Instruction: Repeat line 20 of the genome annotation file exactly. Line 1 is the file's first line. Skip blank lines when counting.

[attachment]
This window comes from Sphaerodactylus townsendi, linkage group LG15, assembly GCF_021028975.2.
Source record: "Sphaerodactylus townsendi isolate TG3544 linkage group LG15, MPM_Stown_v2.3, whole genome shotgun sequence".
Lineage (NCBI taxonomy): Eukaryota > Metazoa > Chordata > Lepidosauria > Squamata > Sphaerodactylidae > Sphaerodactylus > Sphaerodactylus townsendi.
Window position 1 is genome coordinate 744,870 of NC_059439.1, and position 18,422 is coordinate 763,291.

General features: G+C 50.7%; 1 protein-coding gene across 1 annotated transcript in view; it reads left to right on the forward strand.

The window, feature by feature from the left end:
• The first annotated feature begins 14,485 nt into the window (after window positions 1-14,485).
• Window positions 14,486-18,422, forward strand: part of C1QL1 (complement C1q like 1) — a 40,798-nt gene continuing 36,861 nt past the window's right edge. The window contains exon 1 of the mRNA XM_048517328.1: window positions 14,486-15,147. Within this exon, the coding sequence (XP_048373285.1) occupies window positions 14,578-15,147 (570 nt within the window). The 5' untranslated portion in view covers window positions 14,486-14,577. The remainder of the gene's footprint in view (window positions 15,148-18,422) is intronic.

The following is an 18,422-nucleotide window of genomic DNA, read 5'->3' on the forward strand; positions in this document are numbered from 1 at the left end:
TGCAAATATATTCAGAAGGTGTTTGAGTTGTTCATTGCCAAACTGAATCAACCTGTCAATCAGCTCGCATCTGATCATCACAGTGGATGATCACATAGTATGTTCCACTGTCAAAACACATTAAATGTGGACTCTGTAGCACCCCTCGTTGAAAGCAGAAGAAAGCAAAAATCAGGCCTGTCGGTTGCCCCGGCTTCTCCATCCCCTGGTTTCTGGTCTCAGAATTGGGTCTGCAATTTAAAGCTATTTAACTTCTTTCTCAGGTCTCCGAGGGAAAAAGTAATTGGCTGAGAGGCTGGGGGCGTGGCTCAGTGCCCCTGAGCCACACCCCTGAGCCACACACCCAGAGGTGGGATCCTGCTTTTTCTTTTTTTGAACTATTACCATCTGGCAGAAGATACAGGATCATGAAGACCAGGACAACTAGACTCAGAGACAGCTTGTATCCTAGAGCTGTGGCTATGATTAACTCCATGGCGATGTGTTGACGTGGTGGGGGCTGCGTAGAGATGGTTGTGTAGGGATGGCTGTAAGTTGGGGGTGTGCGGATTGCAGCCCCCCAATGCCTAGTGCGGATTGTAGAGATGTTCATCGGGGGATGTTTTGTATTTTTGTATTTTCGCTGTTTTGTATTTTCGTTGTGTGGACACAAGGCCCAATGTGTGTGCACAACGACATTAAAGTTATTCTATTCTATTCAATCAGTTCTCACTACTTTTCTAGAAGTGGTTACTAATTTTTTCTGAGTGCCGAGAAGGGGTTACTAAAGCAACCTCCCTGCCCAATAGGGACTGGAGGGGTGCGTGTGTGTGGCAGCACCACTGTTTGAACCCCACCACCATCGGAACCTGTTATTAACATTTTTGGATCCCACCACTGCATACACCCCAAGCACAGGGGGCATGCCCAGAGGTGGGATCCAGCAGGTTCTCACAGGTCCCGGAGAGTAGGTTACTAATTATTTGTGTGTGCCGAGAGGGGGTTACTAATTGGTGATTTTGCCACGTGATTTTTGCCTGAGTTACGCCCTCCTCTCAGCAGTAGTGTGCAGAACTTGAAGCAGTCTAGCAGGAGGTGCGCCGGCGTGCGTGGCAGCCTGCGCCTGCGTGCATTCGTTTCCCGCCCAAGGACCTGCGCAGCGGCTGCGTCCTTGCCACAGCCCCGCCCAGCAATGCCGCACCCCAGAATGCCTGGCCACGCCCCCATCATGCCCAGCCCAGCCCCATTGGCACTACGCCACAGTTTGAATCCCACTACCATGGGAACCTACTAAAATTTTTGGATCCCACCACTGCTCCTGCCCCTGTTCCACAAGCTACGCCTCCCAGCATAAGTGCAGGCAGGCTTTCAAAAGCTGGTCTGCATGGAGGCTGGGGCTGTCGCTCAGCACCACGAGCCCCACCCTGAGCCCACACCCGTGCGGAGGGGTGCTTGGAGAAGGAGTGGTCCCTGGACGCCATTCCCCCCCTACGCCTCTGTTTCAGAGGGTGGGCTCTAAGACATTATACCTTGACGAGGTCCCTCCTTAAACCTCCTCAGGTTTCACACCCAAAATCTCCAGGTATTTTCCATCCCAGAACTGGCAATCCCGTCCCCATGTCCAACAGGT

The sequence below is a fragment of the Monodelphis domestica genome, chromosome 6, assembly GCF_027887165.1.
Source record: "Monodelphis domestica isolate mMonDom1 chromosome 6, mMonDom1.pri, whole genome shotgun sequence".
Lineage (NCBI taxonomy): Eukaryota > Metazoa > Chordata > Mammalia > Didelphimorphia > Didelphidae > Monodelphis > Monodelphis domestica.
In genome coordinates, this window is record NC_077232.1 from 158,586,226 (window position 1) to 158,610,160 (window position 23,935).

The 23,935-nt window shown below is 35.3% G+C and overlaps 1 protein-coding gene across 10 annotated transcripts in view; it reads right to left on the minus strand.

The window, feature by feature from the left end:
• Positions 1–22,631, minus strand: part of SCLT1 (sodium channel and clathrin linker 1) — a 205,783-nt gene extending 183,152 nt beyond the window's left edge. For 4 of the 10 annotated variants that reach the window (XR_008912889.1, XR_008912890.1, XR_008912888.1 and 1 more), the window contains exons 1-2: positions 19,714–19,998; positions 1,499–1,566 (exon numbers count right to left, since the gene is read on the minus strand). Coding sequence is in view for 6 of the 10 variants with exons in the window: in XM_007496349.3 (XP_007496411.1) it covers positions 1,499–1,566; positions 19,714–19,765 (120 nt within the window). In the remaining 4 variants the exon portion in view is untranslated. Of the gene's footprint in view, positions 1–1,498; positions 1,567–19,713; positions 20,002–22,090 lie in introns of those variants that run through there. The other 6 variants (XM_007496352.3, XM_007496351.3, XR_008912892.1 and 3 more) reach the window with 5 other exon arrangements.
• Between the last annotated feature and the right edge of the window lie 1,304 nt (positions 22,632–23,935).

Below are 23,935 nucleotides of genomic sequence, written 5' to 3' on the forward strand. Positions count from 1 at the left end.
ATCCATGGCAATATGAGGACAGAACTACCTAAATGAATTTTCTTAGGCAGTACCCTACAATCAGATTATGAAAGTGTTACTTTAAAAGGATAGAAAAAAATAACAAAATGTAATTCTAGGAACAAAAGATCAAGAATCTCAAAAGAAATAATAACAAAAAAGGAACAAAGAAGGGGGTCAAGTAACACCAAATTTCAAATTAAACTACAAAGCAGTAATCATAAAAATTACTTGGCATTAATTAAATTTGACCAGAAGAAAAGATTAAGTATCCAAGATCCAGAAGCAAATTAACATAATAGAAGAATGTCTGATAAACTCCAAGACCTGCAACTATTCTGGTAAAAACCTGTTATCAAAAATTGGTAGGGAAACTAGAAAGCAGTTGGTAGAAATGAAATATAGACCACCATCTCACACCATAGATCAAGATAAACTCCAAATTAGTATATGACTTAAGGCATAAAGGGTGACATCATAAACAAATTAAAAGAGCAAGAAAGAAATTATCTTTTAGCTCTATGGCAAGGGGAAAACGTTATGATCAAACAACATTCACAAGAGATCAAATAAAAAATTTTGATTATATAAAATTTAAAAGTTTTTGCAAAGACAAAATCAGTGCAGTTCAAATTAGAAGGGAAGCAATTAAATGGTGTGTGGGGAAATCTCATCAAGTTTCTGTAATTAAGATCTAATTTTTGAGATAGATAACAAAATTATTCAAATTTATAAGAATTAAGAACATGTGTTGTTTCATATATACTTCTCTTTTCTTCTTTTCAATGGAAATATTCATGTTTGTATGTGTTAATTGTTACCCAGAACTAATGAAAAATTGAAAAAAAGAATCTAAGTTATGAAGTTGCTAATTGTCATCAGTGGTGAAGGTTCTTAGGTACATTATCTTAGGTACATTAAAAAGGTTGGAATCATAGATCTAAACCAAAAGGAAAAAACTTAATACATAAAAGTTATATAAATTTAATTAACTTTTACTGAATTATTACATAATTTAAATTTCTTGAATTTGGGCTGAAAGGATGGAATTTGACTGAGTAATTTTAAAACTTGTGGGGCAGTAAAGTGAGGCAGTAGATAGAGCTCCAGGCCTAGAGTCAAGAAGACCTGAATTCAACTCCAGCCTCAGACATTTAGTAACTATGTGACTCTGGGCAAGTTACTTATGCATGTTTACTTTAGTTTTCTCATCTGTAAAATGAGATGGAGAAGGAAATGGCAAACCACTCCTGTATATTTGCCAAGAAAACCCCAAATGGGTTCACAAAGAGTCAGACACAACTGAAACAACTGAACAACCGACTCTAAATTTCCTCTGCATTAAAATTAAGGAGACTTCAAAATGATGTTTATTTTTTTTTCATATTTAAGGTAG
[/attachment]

ATCCATGGCAATATGAGGACAGAACTACCTAAATGAATTTTCTTAGGCAGTACCCTACAATCAGATTATGAAAGTGTTACTTTAAAAGGATAGAAAAAAATAACAAAATGTAATTCTAGGAACAAAAGATCAAGAATCTCAAAAGAAATAATAACAAAAAAGGAACAAAGAAGGGGGTCAAGTAACACCAAATTTCAAATTAAACTACAAAGCAGTAATCATAAAAATTACTTGGCATTAATTAAATTTGACCAGAAGAAAAGATTAAGTATCCAAGATCCAGAAGCAAATTAACATAATAGAAGAATGTCTGATAAACTCCAAGACCTGCAACTATTCTGGTAAAAACCTGTTATCAAAAATTGGTAGGGAAACTAGAAAGCAGTTGGTAGAAATGAAATATAGACCACCATCTCACACCATAGATCAAGATAAACTCCAAATTAGTATATGACTTAAGGCATAAAGGGTGACATCATAAACAAATTAAAAGAGCAAGAAAGAAATTATCTTTTAGCTCTATGGCAAGGGGAAAACGTTATGATCAAACAACATTCACAAGAGATCAAATAAAAAATTTTGATTATATAAAATTTAAAAGTTTTTGCAAAGACAAAATCAGTGCAGTTCAAATTAGAAGGGAAGCAATTAAATGGTGTGTGGGGAAATCTCATCAAGTTTCTGTAATTAAGATCTAATTTTTGAGATAGATAACAAAATTATTCAAATTTATAAGAATTAAGAACATGTGTTGTTTCATATATACTTCTCTTTTCTTCTTTTCAATGGAAATATTCATGTTTGTATGTGTTAATTGTTACCCAGAACTAATGAAAAATTGAAAAAAAGAATCTAAGTTATGAAGTTGCTAATTGTCATCAGTGGTGAAGGTTCTTAGGTACATTATCTTAGGTACATTAAAAAGGTTGGAATCATAGATCTAAACCAAAAGGAAAAAACTTAATACATAAAAGTTATATAAATTTAATTAACTTTTACTGAATTATTACATAATTTAAATTTCTTGAATTTGGGCTGAAAGGATGGAATTTGACTGAGTAATTTTAAAACTTGTGGGGCAGTAAAGTGAGGCAGTAGATAGAGCTCCAGGCCTAGAGTCAAGAAGACCTGAATTCAACTCCAGCCTCAGACATTTAGTAACTATGTGACTCTGGGCAAGTTACTTATGCATGTTTACTTTAGTTTTCTCATCTGTAAAATGAGATGGAGAAGGAAATGGCAAACCACTCCTGTATATTTGCCAAGAAAACCCCAAATGGGTTCACAAAGAGTCAGACACAACTGAAACAACTGAACAACCGACTCTAAATTTCCTCTGCATTAAAATTAAGGAGACTTCAAAATGATGTTTATTTTTTTTTCATATTTAAGGTAG